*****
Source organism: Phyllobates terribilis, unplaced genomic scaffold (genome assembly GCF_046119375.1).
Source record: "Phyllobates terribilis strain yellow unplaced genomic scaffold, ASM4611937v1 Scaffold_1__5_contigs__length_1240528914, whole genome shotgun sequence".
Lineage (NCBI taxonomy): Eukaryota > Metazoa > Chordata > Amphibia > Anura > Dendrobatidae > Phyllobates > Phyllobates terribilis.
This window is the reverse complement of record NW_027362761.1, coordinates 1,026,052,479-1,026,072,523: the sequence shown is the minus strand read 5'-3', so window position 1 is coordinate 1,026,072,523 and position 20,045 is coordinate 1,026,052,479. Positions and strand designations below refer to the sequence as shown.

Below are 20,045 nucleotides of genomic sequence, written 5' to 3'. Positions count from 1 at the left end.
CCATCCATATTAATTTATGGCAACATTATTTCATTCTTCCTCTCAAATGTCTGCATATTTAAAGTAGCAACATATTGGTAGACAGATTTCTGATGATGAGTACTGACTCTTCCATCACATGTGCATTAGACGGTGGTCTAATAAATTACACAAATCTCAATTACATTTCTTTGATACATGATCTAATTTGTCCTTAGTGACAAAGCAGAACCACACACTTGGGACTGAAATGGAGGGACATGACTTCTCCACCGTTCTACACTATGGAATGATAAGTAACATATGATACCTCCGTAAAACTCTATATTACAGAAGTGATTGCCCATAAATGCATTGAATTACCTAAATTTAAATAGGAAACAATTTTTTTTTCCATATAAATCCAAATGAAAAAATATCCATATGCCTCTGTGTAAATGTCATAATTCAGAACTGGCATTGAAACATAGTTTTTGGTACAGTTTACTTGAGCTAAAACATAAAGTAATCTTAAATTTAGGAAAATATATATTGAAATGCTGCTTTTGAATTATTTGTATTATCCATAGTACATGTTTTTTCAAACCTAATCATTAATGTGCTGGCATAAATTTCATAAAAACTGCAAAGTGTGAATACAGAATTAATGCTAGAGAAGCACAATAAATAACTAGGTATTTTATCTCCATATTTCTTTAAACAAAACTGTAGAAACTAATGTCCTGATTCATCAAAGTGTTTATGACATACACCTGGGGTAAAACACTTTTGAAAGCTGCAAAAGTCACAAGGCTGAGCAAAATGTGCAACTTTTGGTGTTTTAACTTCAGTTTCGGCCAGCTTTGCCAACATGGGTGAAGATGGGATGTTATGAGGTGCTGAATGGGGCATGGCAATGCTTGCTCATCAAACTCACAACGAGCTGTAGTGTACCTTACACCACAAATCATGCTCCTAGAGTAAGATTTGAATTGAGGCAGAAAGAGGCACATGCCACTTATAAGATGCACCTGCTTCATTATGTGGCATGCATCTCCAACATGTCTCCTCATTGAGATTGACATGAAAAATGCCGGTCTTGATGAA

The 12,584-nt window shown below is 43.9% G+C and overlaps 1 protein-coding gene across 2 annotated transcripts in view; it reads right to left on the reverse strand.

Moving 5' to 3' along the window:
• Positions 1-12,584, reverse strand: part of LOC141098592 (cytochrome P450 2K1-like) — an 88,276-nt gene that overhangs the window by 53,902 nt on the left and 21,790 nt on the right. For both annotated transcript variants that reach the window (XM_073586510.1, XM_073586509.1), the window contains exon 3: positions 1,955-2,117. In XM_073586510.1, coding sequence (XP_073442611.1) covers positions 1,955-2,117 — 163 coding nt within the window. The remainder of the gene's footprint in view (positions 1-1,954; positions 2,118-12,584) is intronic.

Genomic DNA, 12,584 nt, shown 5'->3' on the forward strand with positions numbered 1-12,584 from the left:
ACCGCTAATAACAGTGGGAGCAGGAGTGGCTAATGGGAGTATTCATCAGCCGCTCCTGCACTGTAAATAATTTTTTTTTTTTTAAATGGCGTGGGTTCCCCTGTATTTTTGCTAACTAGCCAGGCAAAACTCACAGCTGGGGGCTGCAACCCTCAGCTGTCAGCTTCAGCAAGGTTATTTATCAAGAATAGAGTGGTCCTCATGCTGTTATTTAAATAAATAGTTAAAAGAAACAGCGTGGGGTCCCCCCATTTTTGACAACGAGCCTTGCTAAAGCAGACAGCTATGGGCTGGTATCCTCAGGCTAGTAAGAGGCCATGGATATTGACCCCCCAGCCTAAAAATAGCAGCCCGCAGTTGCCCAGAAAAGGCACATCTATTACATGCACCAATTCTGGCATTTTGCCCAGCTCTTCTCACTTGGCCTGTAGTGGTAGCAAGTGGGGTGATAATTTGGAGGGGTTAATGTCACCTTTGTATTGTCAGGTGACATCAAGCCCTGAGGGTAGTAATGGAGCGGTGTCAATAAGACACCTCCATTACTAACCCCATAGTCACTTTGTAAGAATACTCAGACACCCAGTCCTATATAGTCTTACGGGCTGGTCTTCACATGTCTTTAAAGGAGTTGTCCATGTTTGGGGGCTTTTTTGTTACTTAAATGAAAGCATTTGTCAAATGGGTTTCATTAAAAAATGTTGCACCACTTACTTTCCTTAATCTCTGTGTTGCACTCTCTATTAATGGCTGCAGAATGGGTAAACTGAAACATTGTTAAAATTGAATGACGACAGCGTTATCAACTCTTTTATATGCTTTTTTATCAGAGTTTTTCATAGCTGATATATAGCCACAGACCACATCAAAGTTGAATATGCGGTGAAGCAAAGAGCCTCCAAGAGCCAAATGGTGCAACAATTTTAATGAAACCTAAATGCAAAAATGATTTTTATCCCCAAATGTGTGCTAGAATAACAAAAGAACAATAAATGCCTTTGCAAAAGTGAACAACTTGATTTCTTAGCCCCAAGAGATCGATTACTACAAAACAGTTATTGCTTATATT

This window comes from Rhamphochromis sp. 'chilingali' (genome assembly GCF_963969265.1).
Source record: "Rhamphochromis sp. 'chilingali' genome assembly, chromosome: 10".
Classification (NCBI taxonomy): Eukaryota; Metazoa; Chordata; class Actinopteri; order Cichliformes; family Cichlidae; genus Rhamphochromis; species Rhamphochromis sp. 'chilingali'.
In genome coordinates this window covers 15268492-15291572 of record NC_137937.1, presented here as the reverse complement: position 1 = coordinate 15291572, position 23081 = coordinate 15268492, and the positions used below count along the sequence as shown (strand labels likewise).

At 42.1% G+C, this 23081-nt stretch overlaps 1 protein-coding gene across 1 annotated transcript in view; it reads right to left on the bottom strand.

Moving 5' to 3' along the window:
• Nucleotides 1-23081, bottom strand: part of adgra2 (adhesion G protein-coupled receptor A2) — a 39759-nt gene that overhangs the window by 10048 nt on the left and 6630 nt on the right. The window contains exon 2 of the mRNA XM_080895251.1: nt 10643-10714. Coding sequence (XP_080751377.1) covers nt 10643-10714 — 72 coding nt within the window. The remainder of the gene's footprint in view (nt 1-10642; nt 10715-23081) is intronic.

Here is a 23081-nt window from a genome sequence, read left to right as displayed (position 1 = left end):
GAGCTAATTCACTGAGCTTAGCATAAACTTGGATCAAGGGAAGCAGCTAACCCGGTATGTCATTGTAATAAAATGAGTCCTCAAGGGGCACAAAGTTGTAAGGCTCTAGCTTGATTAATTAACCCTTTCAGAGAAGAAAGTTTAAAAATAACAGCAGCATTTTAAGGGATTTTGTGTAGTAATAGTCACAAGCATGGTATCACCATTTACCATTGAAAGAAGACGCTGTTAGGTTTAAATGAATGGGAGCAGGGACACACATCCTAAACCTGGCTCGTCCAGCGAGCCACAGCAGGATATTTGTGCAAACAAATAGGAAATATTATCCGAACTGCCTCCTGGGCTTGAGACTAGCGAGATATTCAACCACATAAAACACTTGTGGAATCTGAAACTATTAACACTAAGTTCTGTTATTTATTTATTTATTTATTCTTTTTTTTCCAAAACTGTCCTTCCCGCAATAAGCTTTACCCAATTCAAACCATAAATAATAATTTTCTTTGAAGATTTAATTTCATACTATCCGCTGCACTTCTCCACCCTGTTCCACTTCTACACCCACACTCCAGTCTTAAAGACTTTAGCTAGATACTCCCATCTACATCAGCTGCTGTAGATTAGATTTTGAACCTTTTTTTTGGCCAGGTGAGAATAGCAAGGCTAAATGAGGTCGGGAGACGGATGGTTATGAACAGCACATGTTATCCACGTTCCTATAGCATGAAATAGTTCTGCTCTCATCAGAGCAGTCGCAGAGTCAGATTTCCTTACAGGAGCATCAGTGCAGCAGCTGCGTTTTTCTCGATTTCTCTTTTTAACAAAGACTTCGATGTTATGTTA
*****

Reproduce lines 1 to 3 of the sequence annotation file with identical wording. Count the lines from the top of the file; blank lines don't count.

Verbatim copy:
Source organism: Phyllobates terribilis, unplaced genomic scaffold (genome assembly GCF_046119375.1).
Source record: "Phyllobates terribilis strain yellow unplaced genomic scaffold, ASM4611937v1 Scaffold_1__5_contigs__length_1240528914, whole genome shotgun sequence".
Lineage (NCBI taxonomy): Eukaryota > Metazoa > Chordata > Amphibia > Anura > Dendrobatidae > Phyllobates > Phyllobates terribilis.